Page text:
Non-stop fun (and a museum or two)

Whether you live here or you’re just visiting, you’d probably like a snappy retort for when the young’uns announce, “I’m booooored.” Here’s a good start toward planning a weekend/holiday/summer’s worth of activities sure to please both the parents and the kids.

Family bonding

Asheville’s Fun Depot (7 Roberts Road) is just what it sounds like: sheer entertainment. Look for arcade games, laser tag, mini-golf, go-carts, a climbing wall, batting cages and a diner with kid-approved meals like pizza and burgers. Info at ashevillesfundepot.com or 277-2FUN.

Asheville’s Food Lion Skate Park, located on the corners of Flint and Cherry streets, gives skaters 17,000 square feet to ollie, nollie and hand-plant. Fees are $2 for resident day passes and $4 for nonresidents, with annual memberships and helmet, elbow and kneepad rentals available. Info at foodlionskatepark.com.

Great Smoky Mountains Railroad & Tweetsie Railroad are two very different train excursions. GSMR offers a variety of site-seeing tours, including a Gourmet Dinner train and a Mystery Theatre train (info at gsmr.com). Tweetsie Railroad is a Wild West theme park with amusement rides, zoo, and of course an action-packed train trip (info at tweetsie.com).

Johnson Farm (3346 Haywood Road, Hendersonville) is a historic farm turned boarding house and tourist retreat turned educational facility. These days, visitors can take a tour, meet the animals, check out nature trails and exhibits and have a picnic. Info at 891-6585.

Old Pressley Sapphire Mine, found at 240 Pressley Mine Road in Canton, still contains moonstones, sapphires and other semiprecious stones. Visitors can try their luck at mining — after all, the 1445-carat Star of the Carolinas, one of the world’s largest sapphires, was discovered here. Info at 648-6320.

The great outdoors

A horse for everyone at the WNC Nature Center

• Whitewater rafting is a favorite area adventure for ages 8 and up. Book trips for individuals, families or groups through French Broad Rafting (800-570-RAFT), Huck Finn Rafting Adventures (877-520-4658), USA Raft (800-USA-RAFT) and Nantahala River Rafting (800-GET-RAFT).

Lake Powhatan, a quick drive from downtown Asheville, is part of the U.S. Forest Service. The locale has camping spots, a beach with life-guarded swimming, and plenty of hiking, biking and horse-riding trails (which link up to both the Arboretum’s trail system and the National Forest, for those who really want an adventure). Info at 670-5627.

North Carolina Arboretum (100 Frederick Law Olmsted Way, Asheville) is a 426-acre public garden, including greenhouses, an extensive bonsai collection, ongoing classes and educational programs, a cafe and more. Info at ncarboretum.org or 665-2492.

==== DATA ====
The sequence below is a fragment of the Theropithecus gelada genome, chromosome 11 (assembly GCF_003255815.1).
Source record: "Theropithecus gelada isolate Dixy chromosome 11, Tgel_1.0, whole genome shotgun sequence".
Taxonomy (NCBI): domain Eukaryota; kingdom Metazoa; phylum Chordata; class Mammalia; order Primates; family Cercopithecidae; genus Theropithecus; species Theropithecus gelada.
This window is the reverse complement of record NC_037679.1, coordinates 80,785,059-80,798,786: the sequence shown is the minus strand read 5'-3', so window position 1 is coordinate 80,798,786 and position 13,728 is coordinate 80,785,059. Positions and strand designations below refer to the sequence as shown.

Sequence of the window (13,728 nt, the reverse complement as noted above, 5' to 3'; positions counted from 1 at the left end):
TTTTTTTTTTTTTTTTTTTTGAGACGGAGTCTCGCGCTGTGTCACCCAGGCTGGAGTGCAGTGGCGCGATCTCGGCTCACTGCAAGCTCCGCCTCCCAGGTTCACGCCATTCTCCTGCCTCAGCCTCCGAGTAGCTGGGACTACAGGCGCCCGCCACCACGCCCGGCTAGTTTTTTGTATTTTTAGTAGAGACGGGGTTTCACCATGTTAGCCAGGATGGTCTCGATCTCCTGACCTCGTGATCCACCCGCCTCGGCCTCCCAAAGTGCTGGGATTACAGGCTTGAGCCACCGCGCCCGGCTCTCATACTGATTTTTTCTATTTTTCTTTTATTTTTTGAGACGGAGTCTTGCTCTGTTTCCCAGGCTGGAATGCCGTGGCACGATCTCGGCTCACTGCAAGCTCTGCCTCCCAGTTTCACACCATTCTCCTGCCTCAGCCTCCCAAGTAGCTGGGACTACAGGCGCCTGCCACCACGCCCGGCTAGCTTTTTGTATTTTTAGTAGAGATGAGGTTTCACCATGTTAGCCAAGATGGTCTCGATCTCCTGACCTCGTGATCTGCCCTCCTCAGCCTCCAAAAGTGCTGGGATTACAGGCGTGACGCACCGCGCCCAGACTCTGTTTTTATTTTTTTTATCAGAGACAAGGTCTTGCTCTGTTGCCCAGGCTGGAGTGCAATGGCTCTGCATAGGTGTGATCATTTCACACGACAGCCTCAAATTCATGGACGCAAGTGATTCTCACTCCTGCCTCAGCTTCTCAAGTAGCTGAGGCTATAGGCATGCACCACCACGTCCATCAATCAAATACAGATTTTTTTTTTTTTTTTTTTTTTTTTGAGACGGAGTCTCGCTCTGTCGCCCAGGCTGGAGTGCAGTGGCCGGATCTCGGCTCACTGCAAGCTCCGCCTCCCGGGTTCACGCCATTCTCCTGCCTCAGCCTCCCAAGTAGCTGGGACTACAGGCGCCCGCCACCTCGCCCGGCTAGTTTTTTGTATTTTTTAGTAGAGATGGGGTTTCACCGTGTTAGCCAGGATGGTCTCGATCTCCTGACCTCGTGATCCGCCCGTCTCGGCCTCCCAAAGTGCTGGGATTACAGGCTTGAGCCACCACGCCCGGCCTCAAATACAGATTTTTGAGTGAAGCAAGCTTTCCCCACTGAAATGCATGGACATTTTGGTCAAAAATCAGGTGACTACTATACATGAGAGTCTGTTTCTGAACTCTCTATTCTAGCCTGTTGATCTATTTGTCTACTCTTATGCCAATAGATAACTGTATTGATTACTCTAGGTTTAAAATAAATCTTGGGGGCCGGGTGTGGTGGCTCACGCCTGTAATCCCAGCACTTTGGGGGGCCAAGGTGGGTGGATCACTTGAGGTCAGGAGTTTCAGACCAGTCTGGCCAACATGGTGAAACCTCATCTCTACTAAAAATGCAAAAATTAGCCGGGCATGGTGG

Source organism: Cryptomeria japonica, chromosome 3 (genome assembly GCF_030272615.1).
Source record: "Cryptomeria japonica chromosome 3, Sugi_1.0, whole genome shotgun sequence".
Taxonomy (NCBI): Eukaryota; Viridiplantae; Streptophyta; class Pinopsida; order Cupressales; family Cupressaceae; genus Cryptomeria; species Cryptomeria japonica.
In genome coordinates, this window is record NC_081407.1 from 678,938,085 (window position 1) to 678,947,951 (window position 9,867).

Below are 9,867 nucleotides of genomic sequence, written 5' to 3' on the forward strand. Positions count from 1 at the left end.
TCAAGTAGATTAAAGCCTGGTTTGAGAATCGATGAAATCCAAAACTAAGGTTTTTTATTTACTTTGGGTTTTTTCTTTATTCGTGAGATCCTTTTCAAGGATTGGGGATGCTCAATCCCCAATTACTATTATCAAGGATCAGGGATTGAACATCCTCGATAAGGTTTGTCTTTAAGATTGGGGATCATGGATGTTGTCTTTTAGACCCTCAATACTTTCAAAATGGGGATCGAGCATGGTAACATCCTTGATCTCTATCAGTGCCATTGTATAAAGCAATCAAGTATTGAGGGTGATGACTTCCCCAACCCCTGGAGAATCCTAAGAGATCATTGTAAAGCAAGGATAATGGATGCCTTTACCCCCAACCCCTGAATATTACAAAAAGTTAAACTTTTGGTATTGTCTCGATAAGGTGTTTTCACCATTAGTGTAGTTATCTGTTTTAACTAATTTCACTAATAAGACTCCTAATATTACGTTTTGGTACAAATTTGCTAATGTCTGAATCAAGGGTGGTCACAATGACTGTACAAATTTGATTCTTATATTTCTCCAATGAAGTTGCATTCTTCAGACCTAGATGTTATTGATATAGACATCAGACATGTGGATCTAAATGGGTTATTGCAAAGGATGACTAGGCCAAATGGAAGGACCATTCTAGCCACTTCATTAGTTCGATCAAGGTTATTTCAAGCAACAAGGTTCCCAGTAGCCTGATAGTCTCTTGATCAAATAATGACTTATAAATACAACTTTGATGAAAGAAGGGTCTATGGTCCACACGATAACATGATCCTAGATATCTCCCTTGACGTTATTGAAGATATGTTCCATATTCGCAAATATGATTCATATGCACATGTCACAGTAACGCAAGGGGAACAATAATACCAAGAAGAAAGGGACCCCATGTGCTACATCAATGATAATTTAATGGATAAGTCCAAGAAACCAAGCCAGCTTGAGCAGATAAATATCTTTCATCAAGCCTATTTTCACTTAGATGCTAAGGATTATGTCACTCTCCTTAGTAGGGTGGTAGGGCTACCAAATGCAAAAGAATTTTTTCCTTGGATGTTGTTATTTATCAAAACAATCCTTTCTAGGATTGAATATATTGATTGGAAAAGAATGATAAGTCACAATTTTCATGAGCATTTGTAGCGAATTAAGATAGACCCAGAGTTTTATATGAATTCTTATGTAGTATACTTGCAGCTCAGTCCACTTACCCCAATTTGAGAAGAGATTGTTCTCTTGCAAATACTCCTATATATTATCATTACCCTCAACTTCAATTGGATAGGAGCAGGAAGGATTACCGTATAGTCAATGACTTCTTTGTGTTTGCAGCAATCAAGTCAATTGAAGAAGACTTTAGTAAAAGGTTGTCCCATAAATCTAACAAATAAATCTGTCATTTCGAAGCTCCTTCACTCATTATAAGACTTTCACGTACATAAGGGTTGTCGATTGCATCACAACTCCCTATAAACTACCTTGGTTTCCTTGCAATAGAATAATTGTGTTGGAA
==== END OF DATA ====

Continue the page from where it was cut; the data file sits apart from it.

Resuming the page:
• North Carolina’s only caverns, Linville Caverns, are located in Marion. Opened to visitors since 1939, the below-ground phenomenon can be toured from March through November. Info at 756-4171.

Western North Carolina Nature Center (75 Gashes Creek Road, Asheville) is a zoo without cages and bars. The animal residents were injured, rescued or are former pets that can’t be returned to the wilderness. Instead, they live in natural habitats where they can be viewed by and (in the case of the otters) interact with human visitors. Info at 298-5600.

Educational forays

Bonding over bubbles at the Health Adventure

• Located in downtown Asheville (2 South Pack Square), Pack Place houses the Health Adventure (info at 257-4521), the Asheville Art Museum (253-3227) and the Colburn Gem and Mineral Museum (254-7162) — all featuring programs for school-aged children.

Oconaluftee Indian Village in Cherokee is a life-sized replica of a 1750s-era community, open May through October. Costumed guides lead visitors through the past while artisans demonstrate native crafts. Info at 497-2315.

• The Thomas Wolfe Memorial (52 North Market St.) is actually not the birthplace of Asheville’s native author, but it is the boarding house he made famous in Look Homeward, Angel. An informative tour is only $1. Info at 253-8304.

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About Alli Marshall
Alli Marshall is the arts section editor at Mountain Xpress. She's lived in Asheville for more than 20 years and loves live music, visual art, fiction and friendly dogs. Alli is the winner of the 2016 Thomas Wolfe Fiction Prize and the author of the novel "How to Talk to Rockstars," published by Logosophia Books. Follow me @alli_marshall

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